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On the horizon in 2011

Happy New Year!

I’ve been trying to figure out what the next year should be about.  Should it be the economy?  The war?  Equal rights for women?  But I keep coming back to the same point: protecting our right to vote.  Without that, nothing else you want to accomplish matters.  It is this right that I think is most under threat, if it hasn’t already technically disappeared.

Here in NJ, we vote on electronic voting machines that don’t print a paper trail.  Back in 2006, Rush Holt, Congressperson from  NJ-12 (including Princeton), found out how easy it was to rig the voting machines and tried to introduce bills in Congress that would ensure the accuracy of the votes cast.  Here’s a recap of a Diebold hack:

In response, Holt introduced HR2894, The Voter Confidence and Increased Accessibility Act of 2009:

Voting is the foundation of democracy, but there are still states and jurisdictions in the United States that use unauditable electronic voting machines whose vote tallies cannot be confirmed independently. To ensure the integrity of our elections, Rep. Holt introduced bipartisan legislation in the 111th Congress.  Entitled The Voter Confidence and Increased Accessibility Act of 2009 (HR 2894), it would create a national standard that will ensure the accessibility, verifiability, and auditability of every vote in the United States. Votes are valuable, and each voter should have the knowledge – and the confidence – that his or her vote was recorded and counted as intended.  Enacting this legislation would be a big step in restoring that confidence.


As Rep. Holt has said, “It is time to stop gambling with our elections and implement a national standard that will require that elections be independently auditable, and routinely audited.  This legislation will ensure that every vote in the United States is recorded and counted as intended.

Bill Summary (click here for bill text)

  • Requires a voter-marked or ballot-marking-device paper ballot be produced for every vote cast in time for the November 2010 elections. (this deadline has already passed but it’s not too late for the upcoming primary season and presidential election)
  • Provides that printer-equipped electronic voting systems used in 2008 elections can be used after 2010 but are to be replaced with paper
  • ballots before the first federal election in 2014.
  • Ensures that the paper ballot is the vote of record in all recounts and audits.
  • Requires routine random audits be conducted by hand count in 3 percent of the precincts in all Federal elections, and 5 percent or 10 percent in very close races.
  • Bans wireless devices, Internet connections, and uncertified and undisclosed software in voting and tabulating machines.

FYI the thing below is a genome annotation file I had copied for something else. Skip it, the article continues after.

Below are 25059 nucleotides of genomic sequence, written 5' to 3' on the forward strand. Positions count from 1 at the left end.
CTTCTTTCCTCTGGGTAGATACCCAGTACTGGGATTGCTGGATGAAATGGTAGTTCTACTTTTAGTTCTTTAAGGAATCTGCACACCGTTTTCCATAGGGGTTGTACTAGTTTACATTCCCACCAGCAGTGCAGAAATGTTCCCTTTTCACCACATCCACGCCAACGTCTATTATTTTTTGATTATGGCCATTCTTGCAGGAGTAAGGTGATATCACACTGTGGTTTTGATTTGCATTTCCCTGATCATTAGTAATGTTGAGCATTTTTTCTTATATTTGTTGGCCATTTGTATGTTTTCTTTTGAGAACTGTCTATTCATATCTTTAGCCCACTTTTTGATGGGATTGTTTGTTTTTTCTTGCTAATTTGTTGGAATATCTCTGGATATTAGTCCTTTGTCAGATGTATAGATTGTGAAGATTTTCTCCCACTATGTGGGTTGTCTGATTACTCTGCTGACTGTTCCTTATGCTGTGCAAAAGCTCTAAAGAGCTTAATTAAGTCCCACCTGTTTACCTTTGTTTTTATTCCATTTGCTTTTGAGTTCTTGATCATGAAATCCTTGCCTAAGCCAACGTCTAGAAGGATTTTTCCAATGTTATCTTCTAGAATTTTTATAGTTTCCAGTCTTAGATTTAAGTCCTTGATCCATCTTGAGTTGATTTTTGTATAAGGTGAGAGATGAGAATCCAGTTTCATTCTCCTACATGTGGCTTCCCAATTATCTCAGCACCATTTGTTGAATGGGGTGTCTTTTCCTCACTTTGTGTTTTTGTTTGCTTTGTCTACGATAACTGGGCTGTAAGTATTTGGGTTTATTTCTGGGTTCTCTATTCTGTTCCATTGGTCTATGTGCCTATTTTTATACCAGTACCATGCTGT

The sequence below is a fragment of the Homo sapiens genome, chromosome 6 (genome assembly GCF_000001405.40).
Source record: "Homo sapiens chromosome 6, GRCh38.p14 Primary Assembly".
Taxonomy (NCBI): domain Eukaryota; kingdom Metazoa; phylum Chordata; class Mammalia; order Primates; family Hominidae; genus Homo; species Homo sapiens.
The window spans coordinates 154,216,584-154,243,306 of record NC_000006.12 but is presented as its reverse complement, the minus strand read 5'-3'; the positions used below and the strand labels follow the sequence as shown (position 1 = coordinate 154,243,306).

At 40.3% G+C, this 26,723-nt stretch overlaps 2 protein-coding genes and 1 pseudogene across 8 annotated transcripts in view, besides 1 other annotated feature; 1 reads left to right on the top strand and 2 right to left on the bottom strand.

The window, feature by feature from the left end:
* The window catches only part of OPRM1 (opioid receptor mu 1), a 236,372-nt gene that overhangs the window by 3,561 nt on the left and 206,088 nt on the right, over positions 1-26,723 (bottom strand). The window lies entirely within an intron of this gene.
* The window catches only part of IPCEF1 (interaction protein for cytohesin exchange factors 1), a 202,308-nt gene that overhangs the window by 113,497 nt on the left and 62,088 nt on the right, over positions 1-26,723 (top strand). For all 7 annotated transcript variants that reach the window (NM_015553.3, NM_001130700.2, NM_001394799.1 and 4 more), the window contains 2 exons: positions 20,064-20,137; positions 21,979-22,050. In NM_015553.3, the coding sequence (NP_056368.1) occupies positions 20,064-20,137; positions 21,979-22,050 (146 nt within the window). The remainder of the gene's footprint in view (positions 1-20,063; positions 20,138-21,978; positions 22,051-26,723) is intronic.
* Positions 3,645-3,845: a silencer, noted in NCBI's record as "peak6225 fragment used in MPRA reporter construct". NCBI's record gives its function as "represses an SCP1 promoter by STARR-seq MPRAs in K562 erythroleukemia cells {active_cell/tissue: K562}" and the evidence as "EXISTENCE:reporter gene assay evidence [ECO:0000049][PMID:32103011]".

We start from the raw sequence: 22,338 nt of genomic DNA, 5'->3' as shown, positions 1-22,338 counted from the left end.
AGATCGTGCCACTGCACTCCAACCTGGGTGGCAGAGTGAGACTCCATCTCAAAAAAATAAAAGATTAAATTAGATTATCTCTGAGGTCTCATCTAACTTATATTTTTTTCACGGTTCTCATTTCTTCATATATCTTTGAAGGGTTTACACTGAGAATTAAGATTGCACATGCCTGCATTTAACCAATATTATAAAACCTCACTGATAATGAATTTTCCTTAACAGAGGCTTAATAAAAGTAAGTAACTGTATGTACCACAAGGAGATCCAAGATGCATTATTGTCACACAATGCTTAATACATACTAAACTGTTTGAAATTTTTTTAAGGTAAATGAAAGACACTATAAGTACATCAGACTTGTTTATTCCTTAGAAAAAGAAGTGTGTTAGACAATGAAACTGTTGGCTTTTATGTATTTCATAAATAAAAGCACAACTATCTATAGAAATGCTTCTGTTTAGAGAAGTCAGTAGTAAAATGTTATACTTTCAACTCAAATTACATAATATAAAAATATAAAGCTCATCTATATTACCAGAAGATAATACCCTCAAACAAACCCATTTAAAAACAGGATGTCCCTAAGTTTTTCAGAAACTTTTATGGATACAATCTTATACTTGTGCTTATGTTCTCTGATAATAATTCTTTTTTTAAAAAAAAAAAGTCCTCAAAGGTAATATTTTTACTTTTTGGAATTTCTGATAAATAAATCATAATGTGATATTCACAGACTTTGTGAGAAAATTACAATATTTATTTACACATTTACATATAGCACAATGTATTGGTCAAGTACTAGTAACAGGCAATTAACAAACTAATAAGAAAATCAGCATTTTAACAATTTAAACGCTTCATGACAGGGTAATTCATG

This bill hasn’t passed yet.  It has been referred to the Committee for Technology and Innovation.  Note that the bill was stalled in a DEMOCRATIC Congress.  It’s hard to believe that there would be that much trouble fitting voting machines with a printer to print out a paper receipt of the vote cast for retention by the precinct for count verification, and a duplicate receipt to be retained by the voter.  And think of all the employment this could generate as thousands of voting machines are retrofitted throughout the nation.  This is not rocket science, people.   We have a year before the first primaries start.  Any excuse that would prevent a verifiable paper trail is unacceptable. If a machine can’t be retrofitted in time, paper ballots should be offered as an alternative.

This is an issue that voters of both parties can get behind.  Without verfiable voting, you can’t be sure that your vote counts for regulating the banksters, protecting social security, stopping the wars or even electing a third party candidate.  With more and more voting machines being rolled into every precinct around the country, there will be increased risk that the votes will be tampered.  Moreover, the temptation to do so will become overwhelming.  And we have seen in the past that problems with butterfly ballots and deliberate shortages of voting machines in just a few key districts can swing the results of an election and have significant political ramifications for our nation.  The argument over malice vs stupidity becomes irrelevant when one party declares victory and the candidate is sworn in because the votes cannot be verified.

We, the voters, have been burned too many times in the past 11 years to remain complacent about guarding our voting rights.  If the outcome of an election is predetermined, then your rights as a citizen to participate fully in your democracy are violated.  And if the thugs who rig an election get away with it because no one has the means to protest, then you no longer have a means to influence your government and the politicians in charge no longer feel constrained to behave in a manner conducive to your well being.

So, I would like the left blogosphere to take a leading role in moving HR2894 forward and see it passed into law.  There  is no more important bill in Congress right now.  Let’s put pressure on Congress to move this bill and see which representatives from both parties support it and which do not.  We need to start asking our politicians hard questions about how they intend to protect our voting rights and how serious they are about not obstructing voters’ choices in primary and general elections.

Make 2011 the year the voters put their feet down and defend their rights.  All other rights and functions of government flow from your right to vote.

PS, if anyone from Holt’s office can tell us how we can help, please contact us.

And, from Spain, here is the ideal voting experience: